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Instructor Class Description

Time Schedule:

Carolyn Pinedo-Turnovsky
LSJ 491
Seattle Campus

Special Topics in Rights

Focused, comparative examination of topics in rights.

Class description

LSJ 491 Special Topics in Rights: Working Immigrants: Legality and Rights.

Brief Course Description: This class looks at the relationship between work, legality and rights to examine the work experiences of immigrants in the US. We will consider the following: What are the ways in which laws shapes the work experiences of immigrants in the U.S.? And what rights can a worker claim in her/his place of work? After being presented with some theoretical and conceptual perspectives of work and immigration, we will move towards discussing the effects of law as well as social locations, such as migrant status, race, gender, ethnicity, and nation, on labor market participation and outcomes. What does the context of work look like: type of workers, codes of conduct, workplace practices, laws (labor, criminal and immigration), location etc. How do these shape the status of the work, the worker, and access to rights?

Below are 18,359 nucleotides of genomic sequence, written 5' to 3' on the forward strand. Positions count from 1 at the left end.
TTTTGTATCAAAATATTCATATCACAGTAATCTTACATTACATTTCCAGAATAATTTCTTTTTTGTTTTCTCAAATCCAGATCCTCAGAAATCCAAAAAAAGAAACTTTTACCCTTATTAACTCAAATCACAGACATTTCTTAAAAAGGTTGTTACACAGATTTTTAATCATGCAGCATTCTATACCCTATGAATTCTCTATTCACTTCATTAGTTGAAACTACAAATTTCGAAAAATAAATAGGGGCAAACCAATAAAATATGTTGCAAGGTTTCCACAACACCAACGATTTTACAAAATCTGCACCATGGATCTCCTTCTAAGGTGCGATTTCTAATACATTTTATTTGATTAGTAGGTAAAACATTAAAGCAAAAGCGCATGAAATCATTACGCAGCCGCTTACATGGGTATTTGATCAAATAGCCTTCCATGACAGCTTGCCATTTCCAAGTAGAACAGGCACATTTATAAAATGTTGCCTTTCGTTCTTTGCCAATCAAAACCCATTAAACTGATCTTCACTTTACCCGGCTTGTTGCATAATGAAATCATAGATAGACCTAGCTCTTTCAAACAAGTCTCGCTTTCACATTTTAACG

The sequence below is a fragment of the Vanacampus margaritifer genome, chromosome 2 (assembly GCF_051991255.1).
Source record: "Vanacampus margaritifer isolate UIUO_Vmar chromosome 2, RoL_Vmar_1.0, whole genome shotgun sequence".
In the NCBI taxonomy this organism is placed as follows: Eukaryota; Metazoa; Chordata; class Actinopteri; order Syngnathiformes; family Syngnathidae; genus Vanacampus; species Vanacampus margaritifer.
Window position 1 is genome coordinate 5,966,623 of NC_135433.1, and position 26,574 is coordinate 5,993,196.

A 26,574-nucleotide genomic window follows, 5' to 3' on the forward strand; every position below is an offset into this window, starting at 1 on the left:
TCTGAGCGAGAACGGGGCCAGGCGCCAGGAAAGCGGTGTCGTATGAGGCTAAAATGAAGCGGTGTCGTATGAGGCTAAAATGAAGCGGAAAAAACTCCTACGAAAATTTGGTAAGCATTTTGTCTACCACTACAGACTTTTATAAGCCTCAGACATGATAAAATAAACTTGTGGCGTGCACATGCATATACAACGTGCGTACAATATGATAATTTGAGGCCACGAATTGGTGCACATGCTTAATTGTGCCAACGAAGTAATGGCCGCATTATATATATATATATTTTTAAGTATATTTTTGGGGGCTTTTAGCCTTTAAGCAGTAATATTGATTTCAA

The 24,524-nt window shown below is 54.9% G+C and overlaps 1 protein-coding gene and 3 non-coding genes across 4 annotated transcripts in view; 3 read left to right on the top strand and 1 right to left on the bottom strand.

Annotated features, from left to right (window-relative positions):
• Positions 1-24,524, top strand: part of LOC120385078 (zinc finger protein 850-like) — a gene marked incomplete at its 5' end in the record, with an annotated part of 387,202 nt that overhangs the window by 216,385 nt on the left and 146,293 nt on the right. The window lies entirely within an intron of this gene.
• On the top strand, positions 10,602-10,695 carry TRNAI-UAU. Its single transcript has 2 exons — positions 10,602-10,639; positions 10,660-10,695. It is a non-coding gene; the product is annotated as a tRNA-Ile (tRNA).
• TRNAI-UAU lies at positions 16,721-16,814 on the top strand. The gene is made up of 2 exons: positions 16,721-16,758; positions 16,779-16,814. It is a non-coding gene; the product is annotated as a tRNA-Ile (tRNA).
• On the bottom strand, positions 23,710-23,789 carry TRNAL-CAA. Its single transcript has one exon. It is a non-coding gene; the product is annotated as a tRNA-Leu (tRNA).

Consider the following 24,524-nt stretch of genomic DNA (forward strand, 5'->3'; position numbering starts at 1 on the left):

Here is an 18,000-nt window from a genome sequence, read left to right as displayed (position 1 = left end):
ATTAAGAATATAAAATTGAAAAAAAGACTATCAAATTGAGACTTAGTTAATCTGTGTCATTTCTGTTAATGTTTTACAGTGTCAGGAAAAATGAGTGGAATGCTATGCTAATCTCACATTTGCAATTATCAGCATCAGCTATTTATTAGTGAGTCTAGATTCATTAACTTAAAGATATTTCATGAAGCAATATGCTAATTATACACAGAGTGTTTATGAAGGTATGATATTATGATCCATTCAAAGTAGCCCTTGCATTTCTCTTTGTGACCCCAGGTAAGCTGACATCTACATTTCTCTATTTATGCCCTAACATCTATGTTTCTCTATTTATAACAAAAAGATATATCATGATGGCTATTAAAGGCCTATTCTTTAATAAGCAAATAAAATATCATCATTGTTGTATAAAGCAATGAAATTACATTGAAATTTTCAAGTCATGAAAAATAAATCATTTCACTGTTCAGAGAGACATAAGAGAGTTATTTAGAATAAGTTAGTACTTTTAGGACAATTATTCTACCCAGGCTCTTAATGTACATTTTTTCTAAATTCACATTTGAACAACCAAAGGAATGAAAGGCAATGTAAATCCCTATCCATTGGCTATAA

Student learning goals

General method of instruction

While there will be lecture, our class will generally run as a seminar. Therefore, class participation is very important. Students will also serve as discussion facilitators in our meetings.

Recommended preparation

Class assignments and grading

Readings and assignments will be available on a course webpage via the catalyst tool, CommonView. The link to the webpage will be sent via email in the first week of classes. Additional course materials, apart from the syllabus, will be available in the library, posted on webpage or sent via email.

Grading will be assessed from any of the following: class participation and presentation, weekly reading responses, exam, field/data research memos and final paper. Lastly, throughout the quarter, assignments may require that you collect or analyze existing data, either individually or working in groups.


The information above is intended to be helpful in choosing courses. Because the instructor may further develop his/her plans for this course, its characteristics are subject to change without notice. In most cases, the official course syllabus will be distributed on the first day of class.
Last Update by Carolyn Pinedo-Turnovsky
Date: 09/26/2012